In 1820, a local named Allan Porter was appointed keeper to take over for David Duncan. By then, Duncan, who had been keeper since 1793 was of advanced age and in ill health. Porter would maintain keeper position until 1839, when he was forced out due to his political affiliation.
Civil engineer I.W.P. Lewis, the nephew of Winslow Lewis, visited the Portsmouth Harbor Lighthouse in 1843 to produce a report on the state of the nation's lighthouses. In his report, he used the phrases "excellent piece of carpentry" and said it would "bear favorable comparison with its more modern neighbors."
He also noted in his report that with the establishment of the Whaleback Ledge Lighthouse in 1830, the Portsmouth Harbor Lighthouse would become a simple harbor beacon and recommended its number of lamps could be reduced from 13 to 1.
As the importance of the tower was diminished, its height was reduced in 1851. The tower was reduced by 25 feet, leaving it 55 feet tall.
With the establishment of the Lighthouse Board in 1852, there was widespread adoption of the superior Fresnel lens. For the next several years, many of the nation's lighthouse were upgraded. The Portsmouth Harbor Lighthouse received a fourth-order Fresnel lens in 1854.
1878 Portsmouth Light (Courtesy USCG)
In 1861, Elias Tarlton, the great grandson of the soldier with the same name that served as the keeper in 1784, was appointed the keeper of the Portsmouth Harbor Lighthouse. He would serve as keeper until September 20, 1866 when he died of heart disease.
The original keeper's dwelling was in poor condition by 1870. That same year, the Lighthouse Board had recommended an appropriation of $2,000 for its replacement. Construction of the dwelling started in 1871, and by 1872, it was reported that the old one was taken down and the new one was erected on the same foundation.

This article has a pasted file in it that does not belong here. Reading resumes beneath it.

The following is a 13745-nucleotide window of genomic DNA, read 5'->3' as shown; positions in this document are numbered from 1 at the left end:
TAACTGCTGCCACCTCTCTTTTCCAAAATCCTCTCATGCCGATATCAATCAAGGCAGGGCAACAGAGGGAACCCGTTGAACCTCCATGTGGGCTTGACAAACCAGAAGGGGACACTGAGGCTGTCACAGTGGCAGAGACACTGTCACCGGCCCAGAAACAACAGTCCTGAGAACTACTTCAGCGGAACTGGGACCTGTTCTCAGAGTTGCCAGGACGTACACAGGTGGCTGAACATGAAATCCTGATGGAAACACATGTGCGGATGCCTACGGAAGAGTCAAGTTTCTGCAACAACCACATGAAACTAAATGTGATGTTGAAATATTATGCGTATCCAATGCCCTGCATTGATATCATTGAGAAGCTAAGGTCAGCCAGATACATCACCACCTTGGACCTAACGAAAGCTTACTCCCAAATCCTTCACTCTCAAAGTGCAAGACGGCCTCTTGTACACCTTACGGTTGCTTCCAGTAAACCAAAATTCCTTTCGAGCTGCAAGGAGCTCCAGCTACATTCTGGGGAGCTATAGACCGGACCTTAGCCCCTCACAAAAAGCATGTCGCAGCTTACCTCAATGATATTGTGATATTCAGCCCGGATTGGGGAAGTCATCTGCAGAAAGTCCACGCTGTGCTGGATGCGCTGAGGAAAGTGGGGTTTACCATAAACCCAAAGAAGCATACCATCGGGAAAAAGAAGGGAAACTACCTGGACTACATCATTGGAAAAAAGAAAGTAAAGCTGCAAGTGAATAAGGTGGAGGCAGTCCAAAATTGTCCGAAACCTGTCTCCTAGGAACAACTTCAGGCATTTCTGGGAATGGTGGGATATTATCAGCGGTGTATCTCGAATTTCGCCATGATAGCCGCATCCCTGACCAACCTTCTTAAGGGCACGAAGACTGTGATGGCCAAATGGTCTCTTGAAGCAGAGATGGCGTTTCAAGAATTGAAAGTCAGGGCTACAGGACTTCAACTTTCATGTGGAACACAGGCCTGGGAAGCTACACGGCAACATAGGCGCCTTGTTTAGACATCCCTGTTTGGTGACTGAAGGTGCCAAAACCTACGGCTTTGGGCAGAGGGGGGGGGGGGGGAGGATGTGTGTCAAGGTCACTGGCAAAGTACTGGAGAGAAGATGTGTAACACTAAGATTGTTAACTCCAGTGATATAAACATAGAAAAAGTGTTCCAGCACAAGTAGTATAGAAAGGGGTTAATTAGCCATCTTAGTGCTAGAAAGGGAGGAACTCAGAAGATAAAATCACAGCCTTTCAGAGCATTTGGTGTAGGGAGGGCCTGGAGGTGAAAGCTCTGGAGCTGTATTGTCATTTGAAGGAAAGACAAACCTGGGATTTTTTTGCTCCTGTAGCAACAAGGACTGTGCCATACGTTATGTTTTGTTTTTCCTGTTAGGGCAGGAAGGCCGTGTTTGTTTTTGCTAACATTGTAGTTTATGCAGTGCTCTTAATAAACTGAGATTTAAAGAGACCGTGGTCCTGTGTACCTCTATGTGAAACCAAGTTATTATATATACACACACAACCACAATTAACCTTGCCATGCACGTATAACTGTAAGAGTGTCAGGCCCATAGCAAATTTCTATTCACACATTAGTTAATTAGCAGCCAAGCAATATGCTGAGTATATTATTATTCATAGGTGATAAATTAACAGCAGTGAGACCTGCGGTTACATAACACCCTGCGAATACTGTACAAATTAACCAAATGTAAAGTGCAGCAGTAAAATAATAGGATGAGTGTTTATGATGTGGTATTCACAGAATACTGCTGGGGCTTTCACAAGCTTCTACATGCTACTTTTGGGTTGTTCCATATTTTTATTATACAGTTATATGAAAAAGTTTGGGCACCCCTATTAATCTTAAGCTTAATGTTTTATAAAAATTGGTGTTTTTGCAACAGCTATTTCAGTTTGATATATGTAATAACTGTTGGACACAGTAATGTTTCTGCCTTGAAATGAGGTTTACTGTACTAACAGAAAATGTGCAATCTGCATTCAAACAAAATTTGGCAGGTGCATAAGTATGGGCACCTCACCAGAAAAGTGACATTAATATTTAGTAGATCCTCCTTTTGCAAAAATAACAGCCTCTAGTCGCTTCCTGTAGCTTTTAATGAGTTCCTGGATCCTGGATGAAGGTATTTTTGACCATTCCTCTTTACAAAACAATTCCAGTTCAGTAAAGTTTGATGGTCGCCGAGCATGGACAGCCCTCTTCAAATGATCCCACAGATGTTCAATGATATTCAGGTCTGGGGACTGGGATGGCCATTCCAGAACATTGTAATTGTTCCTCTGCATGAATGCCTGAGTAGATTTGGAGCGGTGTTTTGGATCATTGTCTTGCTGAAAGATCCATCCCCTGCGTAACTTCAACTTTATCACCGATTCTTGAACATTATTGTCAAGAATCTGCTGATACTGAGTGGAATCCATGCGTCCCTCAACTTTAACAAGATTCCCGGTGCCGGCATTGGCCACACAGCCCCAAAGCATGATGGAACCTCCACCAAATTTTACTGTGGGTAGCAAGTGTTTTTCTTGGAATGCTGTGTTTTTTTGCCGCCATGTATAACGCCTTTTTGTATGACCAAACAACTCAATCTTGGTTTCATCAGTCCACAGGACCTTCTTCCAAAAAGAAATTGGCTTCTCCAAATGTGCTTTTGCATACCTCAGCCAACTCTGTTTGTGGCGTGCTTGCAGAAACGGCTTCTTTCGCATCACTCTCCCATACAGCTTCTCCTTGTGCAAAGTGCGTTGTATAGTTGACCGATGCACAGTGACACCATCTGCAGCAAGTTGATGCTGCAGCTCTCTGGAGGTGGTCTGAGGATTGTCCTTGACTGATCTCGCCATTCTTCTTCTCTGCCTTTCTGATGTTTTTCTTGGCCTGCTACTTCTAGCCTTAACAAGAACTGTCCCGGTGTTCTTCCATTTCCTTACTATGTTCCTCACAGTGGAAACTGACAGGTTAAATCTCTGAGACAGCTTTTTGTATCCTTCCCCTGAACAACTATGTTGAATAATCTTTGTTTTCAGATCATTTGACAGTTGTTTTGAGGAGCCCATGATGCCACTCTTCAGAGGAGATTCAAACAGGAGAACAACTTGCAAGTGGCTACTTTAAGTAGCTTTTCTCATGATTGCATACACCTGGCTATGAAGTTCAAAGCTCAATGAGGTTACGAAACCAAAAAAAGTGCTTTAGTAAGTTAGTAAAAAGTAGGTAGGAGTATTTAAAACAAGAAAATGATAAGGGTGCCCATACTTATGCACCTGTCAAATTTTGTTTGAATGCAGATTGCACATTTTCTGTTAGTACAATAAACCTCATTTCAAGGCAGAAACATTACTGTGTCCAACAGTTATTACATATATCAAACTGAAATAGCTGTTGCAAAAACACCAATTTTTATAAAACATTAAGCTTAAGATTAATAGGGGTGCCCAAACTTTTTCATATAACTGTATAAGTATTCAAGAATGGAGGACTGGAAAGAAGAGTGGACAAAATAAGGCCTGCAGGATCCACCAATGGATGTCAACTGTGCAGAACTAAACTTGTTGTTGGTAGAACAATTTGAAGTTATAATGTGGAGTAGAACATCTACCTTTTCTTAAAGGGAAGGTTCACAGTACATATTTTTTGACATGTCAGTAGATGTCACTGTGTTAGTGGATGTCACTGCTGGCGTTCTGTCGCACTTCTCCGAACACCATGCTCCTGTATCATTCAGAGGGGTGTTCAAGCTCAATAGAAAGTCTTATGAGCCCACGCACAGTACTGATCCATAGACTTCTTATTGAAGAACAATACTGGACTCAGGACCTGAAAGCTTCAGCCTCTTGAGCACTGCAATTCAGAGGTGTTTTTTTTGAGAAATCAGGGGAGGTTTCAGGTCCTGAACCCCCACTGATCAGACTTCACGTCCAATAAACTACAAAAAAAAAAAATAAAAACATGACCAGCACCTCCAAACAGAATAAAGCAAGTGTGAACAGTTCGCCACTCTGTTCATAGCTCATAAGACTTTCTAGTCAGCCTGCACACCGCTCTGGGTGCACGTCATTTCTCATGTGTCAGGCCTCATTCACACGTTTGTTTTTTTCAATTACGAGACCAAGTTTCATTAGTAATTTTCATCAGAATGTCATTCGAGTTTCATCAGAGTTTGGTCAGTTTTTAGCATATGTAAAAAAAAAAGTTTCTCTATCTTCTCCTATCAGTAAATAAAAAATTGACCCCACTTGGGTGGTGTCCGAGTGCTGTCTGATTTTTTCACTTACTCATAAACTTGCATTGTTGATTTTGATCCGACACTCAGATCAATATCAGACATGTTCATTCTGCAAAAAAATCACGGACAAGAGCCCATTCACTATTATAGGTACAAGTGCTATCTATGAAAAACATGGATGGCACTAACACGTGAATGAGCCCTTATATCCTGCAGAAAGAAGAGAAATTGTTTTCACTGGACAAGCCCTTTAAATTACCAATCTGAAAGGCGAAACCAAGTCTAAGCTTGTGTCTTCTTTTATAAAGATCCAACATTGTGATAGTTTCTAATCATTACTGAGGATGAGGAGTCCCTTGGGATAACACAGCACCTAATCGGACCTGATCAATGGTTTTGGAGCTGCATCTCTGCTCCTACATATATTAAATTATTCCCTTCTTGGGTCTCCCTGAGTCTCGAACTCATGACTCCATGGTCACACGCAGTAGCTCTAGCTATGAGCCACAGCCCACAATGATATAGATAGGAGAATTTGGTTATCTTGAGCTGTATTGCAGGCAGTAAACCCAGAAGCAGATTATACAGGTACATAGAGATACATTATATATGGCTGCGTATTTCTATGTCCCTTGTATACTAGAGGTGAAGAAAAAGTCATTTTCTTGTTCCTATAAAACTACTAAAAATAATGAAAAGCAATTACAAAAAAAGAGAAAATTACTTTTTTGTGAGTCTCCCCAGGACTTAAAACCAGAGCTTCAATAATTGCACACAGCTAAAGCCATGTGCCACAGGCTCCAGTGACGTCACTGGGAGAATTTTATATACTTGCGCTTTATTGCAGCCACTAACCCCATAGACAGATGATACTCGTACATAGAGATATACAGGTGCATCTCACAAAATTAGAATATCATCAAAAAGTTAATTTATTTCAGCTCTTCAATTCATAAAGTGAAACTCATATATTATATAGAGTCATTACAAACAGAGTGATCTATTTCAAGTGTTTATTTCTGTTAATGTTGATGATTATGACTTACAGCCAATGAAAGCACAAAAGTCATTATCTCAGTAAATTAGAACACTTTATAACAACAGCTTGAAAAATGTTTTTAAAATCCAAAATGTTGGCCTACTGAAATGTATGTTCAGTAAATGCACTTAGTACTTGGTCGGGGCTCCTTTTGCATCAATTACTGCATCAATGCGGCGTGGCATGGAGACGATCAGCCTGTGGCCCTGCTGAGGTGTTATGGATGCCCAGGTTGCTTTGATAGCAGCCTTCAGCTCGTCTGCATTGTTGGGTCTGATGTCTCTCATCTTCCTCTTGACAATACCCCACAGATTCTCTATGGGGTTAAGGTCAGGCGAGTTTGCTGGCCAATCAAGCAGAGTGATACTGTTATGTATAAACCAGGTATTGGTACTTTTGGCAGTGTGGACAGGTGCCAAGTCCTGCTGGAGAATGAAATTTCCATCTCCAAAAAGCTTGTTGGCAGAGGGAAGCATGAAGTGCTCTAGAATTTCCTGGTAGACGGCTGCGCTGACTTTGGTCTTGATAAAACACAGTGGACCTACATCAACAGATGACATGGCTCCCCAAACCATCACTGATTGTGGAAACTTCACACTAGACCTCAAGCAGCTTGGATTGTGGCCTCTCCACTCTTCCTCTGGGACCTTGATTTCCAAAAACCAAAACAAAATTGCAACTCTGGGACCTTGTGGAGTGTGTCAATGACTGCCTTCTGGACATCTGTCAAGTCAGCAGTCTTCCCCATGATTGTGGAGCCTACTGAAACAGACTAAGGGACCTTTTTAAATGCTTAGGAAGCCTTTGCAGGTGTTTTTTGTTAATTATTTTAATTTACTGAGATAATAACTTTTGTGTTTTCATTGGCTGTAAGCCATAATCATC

In 1878, the Annual Report of the Lighthouse Board had reported that the 1804 wooden tower was replaced with a new cast-iron tower:
54. Portsmouth Harbor, entrance to Portsmouth Harbor, New Hampshire - The old and decayed wooden light-tower was removed, and a new cast-iron tower set in its place.
The new 48-foot cast-iron tower was designed by Army Corps Office James Chatham Duane, the Lighthouse Board Engineer for Maine, New Hampshire, and Massachusetts.
The new tower was erected on the same foundation that the 1804 tower stood on. The tower is made up of segments, each containing 12 cast-iron plates. The segments were formed in a foundry located in Portland, Maine and once on site, fastened together with nuts and bolts.
For added durability and insulation, the tower was then lined with a one-foot layer of brick. The air space left between the brick and the cast-iron plates provides the insulation.
Atop the tower was a 10-sided, cast-iron lantern. Inside the lantern was the fourth-order Fresnel lens, which was moved over from the old tower. The new tower displayed a fixed white light from a kerosene-burning lamp. It is reported that it was the first lighthouse in the United States to have a kerosene lamp as part of its original equipment.
When the lighthouse was moved closer to the Pollock Channel in 1804, access to the tower was via a footbridge. The bridge required frequent repairs and / or rebuilding over the years.
From the Annual Reports, the bridge length varies by year. In 1832, it was listed as 300 feet. In 1847, it was listed as 325 feet. When it was rebuilt in 1863, no length was given. However, in 1879, it was listed as 160, but a decade later, it was listed as 320 feet. The reason for the discrepancies is unclear.
A 12-foot by 18-foot fuel house was added to the station in 1892 and a brick oil house was built in 1903.